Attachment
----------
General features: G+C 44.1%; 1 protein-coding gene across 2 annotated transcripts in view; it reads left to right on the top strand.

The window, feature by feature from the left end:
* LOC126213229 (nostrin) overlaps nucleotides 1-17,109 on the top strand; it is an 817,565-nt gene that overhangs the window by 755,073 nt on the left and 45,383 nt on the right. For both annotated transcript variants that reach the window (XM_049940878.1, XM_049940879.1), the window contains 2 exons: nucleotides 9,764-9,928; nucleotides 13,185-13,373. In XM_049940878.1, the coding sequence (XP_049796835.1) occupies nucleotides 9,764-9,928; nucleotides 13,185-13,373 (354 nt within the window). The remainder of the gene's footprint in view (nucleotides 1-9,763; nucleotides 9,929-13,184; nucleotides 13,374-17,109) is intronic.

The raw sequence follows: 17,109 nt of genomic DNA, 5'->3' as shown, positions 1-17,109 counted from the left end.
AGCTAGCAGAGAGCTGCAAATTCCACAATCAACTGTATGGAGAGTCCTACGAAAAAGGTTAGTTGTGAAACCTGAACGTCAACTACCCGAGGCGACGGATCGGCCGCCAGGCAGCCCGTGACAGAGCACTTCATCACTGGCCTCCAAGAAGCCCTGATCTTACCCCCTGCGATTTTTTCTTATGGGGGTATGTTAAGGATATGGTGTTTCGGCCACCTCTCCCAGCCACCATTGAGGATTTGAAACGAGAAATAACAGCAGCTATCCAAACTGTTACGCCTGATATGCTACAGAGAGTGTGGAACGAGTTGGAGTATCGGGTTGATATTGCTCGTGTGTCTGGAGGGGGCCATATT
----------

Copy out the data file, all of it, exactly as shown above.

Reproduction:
General features: G+C 44.1%; 1 protein-coding gene across 2 annotated transcripts in view; it reads left to right on the top strand.

The window, feature by feature from the left end:
* LOC126213229 (nostrin) overlaps nucleotides 1-17,109 on the top strand; it is an 817,565-nt gene that overhangs the window by 755,073 nt on the left and 45,383 nt on the right. For both annotated transcript variants that reach the window (XM_049940878.1, XM_049940879.1), the window contains 2 exons: nucleotides 9,764-9,928; nucleotides 13,185-13,373. In XM_049940878.1, the coding sequence (XP_049796835.1) occupies nucleotides 9,764-9,928; nucleotides 13,185-13,373 (354 nt within the window). The remainder of the gene's footprint in view (nucleotides 1-9,763; nucleotides 9,929-13,184; nucleotides 13,374-17,109) is intronic.

The raw sequence follows: 17,109 nt of genomic DNA, 5'->3' as shown, positions 1-17,109 counted from the left end.
AGCTAGCAGAGAGCTGCAAATTCCACAATCAACTGTATGGAGAGTCCTACGAAAAAGGTTAGTTGTGAAACCTGAACGTCAACTACCCGAGGCGACGGATCGGCCGCCAGGCAGCCCGTGACAGAGCACTTCATCACTGGCCTCCAAGAAGCCCTGATCTTACCCCCTGCGATTTTTTCTTATGGGGGTATGTTAAGGATATGGTGTTTCGGCCACCTCTCCCAGCCACCATTGAGGATTTGAAACGAGAAATAACAGCAGCTATCCAAACTGTTACGCCTGATATGCTACAGAGAGTGTGGAACGAGTTGGAGTATCGGGTTGATATTGCTCGTGTGTCTGGAGGGGGCCATATT